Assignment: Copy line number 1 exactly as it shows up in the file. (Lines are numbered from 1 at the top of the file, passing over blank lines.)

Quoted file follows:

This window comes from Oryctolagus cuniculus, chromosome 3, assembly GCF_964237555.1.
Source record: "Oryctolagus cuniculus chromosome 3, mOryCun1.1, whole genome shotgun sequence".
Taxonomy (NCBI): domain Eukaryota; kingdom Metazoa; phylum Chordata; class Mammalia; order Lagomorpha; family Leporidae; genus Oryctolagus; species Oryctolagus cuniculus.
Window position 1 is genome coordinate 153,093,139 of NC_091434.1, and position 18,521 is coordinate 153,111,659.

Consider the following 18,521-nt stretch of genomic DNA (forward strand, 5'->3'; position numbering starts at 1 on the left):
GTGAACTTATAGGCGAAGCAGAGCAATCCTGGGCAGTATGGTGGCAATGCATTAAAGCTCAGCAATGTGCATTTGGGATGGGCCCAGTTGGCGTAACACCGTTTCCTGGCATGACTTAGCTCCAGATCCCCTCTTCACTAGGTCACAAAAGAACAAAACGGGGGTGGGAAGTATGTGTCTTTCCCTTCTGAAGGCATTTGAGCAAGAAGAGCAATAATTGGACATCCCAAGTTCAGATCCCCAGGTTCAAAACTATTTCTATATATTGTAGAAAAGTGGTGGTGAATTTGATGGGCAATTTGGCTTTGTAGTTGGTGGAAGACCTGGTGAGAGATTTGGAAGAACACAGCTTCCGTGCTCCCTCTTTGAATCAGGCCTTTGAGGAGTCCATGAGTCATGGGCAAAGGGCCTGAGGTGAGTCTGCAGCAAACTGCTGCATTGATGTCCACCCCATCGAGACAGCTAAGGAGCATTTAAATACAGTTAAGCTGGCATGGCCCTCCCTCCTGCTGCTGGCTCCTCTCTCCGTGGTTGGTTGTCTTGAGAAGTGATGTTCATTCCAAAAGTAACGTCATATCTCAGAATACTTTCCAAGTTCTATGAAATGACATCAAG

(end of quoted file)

This window comes from Oryctolagus cuniculus, chromosome 3, assembly GCF_964237555.1.